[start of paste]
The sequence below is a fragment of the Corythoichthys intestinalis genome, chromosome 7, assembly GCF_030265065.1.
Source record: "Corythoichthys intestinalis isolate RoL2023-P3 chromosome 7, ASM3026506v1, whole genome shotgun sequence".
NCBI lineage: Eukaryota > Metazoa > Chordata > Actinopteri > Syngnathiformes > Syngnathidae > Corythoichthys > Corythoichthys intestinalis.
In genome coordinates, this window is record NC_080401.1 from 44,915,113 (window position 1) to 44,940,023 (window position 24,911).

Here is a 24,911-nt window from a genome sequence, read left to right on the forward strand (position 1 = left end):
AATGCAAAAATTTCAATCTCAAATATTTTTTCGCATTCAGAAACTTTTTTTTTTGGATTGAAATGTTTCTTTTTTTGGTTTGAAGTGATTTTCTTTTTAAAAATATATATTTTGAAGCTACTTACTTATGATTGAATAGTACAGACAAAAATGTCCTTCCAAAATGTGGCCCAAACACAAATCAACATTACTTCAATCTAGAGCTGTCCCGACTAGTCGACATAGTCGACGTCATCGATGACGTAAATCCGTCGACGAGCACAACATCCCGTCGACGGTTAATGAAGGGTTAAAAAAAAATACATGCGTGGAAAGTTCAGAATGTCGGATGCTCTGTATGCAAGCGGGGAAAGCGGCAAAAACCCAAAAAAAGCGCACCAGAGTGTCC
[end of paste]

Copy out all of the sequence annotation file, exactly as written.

The sequence below is a fragment of the Corythoichthys intestinalis genome, chromosome 7, assembly GCF_030265065.1.
Source record: "Corythoichthys intestinalis isolate RoL2023-P3 chromosome 7, ASM3026506v1, whole genome shotgun sequence".
NCBI lineage: Eukaryota > Metazoa > Chordata > Actinopteri > Syngnathiformes > Syngnathidae > Corythoichthys > Corythoichthys intestinalis.
In genome coordinates, this window is record NC_080401.1 from 44,915,113 (window position 1) to 44,940,023 (window position 24,911).

Here is a 24,911-nt window from a genome sequence, read left to right on the forward strand (position 1 = left end):
AATGCAAAAATTTCAATCTCAAATATTTTTTCGCATTCAGAAACTTTTTTTTTTGGATTGAAATGTTTCTTTTTTTGGTTTGAAGTGATTTTCTTTTTAAAAATATATATTTTGAAGCTACTTACTTATGATTGAATAGTACAGACAAAAATGTCCTTCCAAAATGTGGCCCAAACACAAATCAACATTACTTCAATCTAGAGCTGTCCCGACTAGTCGACATAGTCGACGTCATCGATGACGTAAATCCGTCGACGAGCACAACATCCCGTCGACGGTTAATGAAGGGTTAAAAAAAAATACATGCGTGGAAAGTTCAGAATGTCGGATGCTCTGTATGCAAGCGGGGAAAGCGGCAAAAACCCAAAAAAAGCGCACCAGAGTGTCC